By Dr. N.Yogaratnam
The rubber industry of the country, like all other natural rubber (NR) producing countries, is currently enjoying a bonanza in the form of record rubber prices. The key factor for such performance is the extent of the demand-supply gap. Both the demand and supply depend on large number of factors, many of which are easy to identify.
Increased output resulting from favourable weather and political stability in leading rubber producing countries and revival of abandoned rubber plantings due to continued high prices and on the demand side, slowing down of the GDP growth following sharp rises in oil prices and related aspects are some aspects that are bound to have an impact on the long-term stability of rubber prices.
The rising NR price may also promote the tendency of NR consuming countries to go for more and more synthetic rubber (SR) in place of the high-cost NR component in their products and the growing demand for reclaimed rubber and the hunt for alternatives to NR are also matters of great concern for NR producers.
Alternatives to NR
In the hunt for NR alternatives, it had been the desert shrub guayule that came to the centre stage in the wake of NR short supply, whenever it happens. The major hurdle in the way of its commercial exploitation had been the comparatively higher processing costs and cheaper availability of NR. But it appears that the situation has changed today with the NR prices continuing to rise. It is believed that Guayule has also the distinct advantages of not having any protein allergy problem and many products like tyres can also be made out of it.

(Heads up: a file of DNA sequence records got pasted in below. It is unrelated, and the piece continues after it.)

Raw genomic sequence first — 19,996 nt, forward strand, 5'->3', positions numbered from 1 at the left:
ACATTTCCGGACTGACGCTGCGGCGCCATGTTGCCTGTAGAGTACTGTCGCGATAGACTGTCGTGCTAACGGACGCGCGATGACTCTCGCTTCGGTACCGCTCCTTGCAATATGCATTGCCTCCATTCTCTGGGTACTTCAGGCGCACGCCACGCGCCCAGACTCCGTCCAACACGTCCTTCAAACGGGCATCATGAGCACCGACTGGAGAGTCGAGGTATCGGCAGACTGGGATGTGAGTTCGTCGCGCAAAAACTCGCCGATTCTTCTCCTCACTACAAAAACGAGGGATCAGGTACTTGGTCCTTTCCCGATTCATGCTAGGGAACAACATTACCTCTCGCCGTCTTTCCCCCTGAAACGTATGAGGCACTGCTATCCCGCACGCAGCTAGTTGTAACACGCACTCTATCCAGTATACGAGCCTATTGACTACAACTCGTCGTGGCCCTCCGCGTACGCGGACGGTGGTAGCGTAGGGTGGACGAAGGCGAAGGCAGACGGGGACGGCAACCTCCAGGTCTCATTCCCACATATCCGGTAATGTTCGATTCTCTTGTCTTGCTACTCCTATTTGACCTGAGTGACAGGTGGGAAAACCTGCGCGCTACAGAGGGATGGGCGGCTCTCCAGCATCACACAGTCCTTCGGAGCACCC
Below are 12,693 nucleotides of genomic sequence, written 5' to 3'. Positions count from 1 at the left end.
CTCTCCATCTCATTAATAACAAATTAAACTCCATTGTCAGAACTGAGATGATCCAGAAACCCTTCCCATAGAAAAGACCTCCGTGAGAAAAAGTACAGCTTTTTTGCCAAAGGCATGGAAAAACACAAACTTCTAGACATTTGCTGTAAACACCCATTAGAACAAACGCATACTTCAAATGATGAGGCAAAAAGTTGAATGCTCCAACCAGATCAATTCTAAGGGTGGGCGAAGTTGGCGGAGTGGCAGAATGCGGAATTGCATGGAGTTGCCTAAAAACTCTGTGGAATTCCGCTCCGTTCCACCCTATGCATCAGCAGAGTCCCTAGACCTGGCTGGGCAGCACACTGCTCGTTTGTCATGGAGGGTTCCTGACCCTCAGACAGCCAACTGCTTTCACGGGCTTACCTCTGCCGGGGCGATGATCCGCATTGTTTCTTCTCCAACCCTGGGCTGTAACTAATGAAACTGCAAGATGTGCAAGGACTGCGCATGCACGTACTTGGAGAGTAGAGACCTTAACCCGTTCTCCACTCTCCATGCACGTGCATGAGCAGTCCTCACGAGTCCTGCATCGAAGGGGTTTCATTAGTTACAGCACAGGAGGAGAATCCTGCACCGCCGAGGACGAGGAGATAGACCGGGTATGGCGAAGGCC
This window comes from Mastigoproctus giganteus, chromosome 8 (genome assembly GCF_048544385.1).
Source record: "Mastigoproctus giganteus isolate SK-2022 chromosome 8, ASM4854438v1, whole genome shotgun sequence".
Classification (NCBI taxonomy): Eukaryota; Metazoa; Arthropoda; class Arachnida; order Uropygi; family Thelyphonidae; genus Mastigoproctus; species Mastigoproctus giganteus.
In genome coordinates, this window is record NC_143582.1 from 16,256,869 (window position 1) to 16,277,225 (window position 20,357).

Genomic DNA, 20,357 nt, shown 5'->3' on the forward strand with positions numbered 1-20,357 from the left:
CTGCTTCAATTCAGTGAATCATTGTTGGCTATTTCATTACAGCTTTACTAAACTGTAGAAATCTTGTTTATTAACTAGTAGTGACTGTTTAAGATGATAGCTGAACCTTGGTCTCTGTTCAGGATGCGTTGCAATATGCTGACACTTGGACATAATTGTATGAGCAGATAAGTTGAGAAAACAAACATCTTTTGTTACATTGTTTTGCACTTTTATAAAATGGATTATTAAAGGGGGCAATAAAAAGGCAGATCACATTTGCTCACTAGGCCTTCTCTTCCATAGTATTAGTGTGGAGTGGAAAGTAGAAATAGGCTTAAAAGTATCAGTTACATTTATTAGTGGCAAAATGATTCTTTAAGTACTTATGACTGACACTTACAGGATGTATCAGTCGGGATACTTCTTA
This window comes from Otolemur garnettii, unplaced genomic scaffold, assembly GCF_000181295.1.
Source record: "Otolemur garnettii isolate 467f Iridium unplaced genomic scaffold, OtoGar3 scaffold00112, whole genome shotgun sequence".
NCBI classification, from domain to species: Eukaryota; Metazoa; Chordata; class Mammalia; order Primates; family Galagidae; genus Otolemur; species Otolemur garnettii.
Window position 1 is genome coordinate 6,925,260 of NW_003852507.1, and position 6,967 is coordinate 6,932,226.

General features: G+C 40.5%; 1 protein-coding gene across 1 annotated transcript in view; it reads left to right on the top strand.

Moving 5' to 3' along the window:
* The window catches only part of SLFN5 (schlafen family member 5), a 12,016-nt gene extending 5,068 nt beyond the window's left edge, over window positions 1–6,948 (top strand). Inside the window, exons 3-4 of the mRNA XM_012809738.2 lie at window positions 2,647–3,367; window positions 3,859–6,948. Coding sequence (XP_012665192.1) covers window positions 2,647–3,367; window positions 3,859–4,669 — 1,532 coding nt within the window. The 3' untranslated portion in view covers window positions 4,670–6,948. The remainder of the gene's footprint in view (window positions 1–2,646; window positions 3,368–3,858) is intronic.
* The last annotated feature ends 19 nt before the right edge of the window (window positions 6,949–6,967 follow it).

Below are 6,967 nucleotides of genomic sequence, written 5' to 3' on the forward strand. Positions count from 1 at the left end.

Another potential alternative is an annual plant, Taraxacum kok-saghyz or Russian dandelion, conveniently known as TKS. This plant, TKS, has the latex sap in its roots and can be densely cultivated. Harvesting the sap can be automated and the annual crop supply can be adjusted to demand, unlike the perennial tree Hevea. It is estimated that about one million pounds of rubber could be produced annually with 10,000 acres of TKS crop. The by-products of the extraction are reported to be about 2.3 million gallons of ethanol, an alternative fuel that could be sold to offset the cost. In any case, it has been reported that it requires a significant amount of agronomic work before commercialization. Sunflower and rubber producing tobacco plants are also emerging as potential challengers to NR.
Apollo Vredestein, manufacturer of tyres for cars, motorcycles, bicycles and agricultural applications, is involved in research into sources of natural rubber as a partner in the EU-PEARLS project. EU-PEARLS is a joint project between several European research organisations and industrial partners which focuses on research into two plants, the Russian dandelion and the desert plant guayule.
Initial studies show that both the Russian dandelion and guayule are a good alternative to the rubber tree in terms of their properties. The goal is to make it possible to produce natural rubber in Europe. The research results will be presented in September 2012 during the closing conference of the EU-PEARLS project in Wageningen.